In 2012 we discussed India’s China problem in a triplet of essays commissioned by ThePrint’s Editor-in-Chief Shekhar Gupta, then at The Indian Express. Therein, we observed:
…anyone with a long view of the history of the India-China relationship should be struck by a pattern of constant Chinese pressure that is resisted for periods by India but ultimately results in Indian concessions. In the 1950s India was negotiating the incorporation of Tibet into China. Today India finds itself (in reality) negotiating the incorporation of Kashmir and Arunachal Pradesh into India. Thus the line of contestation has moved steadily against India and the default prediction should be that it will move still further. The burden of proof is on those who believe that the growing adverse balance of power will also magically bring this long term drift to an end.
Events over the past couple of months are only the latest chapter in this unfortunate saga and do not require any particular handwringing over what should or should not have been done last year or the year before. The key question for India is what it should do going forward to end this pattern in the face of growing Chinese power.
Our first observation concerns the timing of China’s People’s Liberation Army’s (PLA) offensive in Ladakh. If Beijing had struck earlier or later, it would have been less likely to suffer the consequences. Instead, the PLA has lashed out at a moment when Chinese actions – over the Covid-19 pandemic, cyber intrusions, the status of Hong Kong, threatening Taiwan, and use of physical force on its neighbours – have raised alarm across the East Asian rim, the United States, Europe and, of course, India. Added to this, a growing centralisation of power inside China and a parallel consolidation by President Xi Jinping have brought home to a large fraction of the world that a transition to a China-dominated authoritarian global or even Asian order is likely to prove highly problematic.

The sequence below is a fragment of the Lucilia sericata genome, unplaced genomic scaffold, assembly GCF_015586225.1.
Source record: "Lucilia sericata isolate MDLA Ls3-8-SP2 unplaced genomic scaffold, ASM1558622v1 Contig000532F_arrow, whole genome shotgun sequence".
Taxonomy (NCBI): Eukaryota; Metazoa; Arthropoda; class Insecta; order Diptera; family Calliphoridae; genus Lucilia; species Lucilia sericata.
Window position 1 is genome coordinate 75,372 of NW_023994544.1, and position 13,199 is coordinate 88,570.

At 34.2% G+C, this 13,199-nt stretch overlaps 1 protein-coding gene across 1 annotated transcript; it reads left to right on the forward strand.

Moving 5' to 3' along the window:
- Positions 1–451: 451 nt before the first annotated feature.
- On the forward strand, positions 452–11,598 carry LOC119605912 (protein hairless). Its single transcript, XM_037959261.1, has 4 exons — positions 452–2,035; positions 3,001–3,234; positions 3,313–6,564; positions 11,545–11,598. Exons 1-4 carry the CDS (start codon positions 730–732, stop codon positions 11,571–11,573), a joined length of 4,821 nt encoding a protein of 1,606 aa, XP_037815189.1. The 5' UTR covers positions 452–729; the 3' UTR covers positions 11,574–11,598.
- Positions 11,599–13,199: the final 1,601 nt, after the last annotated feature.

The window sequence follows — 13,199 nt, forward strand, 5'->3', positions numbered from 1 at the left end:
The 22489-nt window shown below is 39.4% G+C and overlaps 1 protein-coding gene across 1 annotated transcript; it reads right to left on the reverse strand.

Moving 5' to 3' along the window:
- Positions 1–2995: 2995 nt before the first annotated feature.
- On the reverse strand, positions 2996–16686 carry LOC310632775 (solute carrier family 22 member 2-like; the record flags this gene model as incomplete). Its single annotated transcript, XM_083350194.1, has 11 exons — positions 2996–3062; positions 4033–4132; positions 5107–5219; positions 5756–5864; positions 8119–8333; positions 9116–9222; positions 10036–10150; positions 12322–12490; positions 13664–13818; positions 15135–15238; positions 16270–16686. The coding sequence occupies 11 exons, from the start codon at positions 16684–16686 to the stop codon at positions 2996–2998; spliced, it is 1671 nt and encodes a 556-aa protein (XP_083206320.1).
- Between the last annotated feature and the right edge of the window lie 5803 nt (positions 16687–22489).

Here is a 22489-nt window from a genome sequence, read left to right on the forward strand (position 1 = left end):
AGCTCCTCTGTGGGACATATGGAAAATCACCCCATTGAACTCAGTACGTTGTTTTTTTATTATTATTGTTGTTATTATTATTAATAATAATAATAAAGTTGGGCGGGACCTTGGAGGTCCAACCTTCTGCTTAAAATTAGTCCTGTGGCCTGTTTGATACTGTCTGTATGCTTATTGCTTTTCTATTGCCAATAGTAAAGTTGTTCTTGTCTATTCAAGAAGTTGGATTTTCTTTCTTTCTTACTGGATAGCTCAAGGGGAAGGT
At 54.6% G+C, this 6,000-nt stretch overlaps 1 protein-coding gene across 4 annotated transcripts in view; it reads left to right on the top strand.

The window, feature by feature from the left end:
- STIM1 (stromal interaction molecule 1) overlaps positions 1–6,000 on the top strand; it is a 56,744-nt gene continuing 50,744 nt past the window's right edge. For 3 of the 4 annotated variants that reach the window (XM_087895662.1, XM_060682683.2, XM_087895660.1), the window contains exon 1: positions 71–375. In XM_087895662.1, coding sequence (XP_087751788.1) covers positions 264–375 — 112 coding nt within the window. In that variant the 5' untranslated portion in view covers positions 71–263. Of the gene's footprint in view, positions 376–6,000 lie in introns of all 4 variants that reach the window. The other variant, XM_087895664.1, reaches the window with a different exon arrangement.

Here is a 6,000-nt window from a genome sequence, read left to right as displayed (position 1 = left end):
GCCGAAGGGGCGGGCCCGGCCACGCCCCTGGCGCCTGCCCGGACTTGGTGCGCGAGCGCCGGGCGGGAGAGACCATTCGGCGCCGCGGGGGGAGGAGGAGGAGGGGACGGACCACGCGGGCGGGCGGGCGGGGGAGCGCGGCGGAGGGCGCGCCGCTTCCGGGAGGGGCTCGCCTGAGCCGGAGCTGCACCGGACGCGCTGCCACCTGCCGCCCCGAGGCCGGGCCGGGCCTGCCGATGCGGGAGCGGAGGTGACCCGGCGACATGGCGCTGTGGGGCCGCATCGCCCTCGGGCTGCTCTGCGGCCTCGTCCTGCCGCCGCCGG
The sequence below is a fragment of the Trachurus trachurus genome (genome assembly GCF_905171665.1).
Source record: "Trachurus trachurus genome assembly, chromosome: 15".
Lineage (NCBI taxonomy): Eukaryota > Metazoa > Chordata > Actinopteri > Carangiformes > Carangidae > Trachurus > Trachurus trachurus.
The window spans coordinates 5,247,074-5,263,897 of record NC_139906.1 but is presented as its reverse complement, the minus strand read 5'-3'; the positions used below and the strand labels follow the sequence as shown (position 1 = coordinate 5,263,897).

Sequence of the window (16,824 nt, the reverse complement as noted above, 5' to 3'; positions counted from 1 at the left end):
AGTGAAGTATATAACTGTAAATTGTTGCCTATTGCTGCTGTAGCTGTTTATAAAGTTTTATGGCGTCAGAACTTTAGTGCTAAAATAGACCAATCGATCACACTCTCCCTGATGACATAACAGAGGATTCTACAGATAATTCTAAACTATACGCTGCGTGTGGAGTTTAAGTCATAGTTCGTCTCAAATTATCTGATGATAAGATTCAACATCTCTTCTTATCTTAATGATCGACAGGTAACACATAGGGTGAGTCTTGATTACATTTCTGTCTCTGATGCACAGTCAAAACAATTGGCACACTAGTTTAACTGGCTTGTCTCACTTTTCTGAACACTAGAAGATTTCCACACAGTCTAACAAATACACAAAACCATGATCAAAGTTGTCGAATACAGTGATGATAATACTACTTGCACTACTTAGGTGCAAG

Much better for this realisation to have sunk in today while China’s national power has just started to be a serious challenge for a potential containing coalition than, say, a decade from now. By then, it might have been too late to contain this rise and Chinese dominance of the world’s information infrastructure might have created the basis for an entirely new kind of Great Power hegemony. For this early warning, President Xi deserves thanks.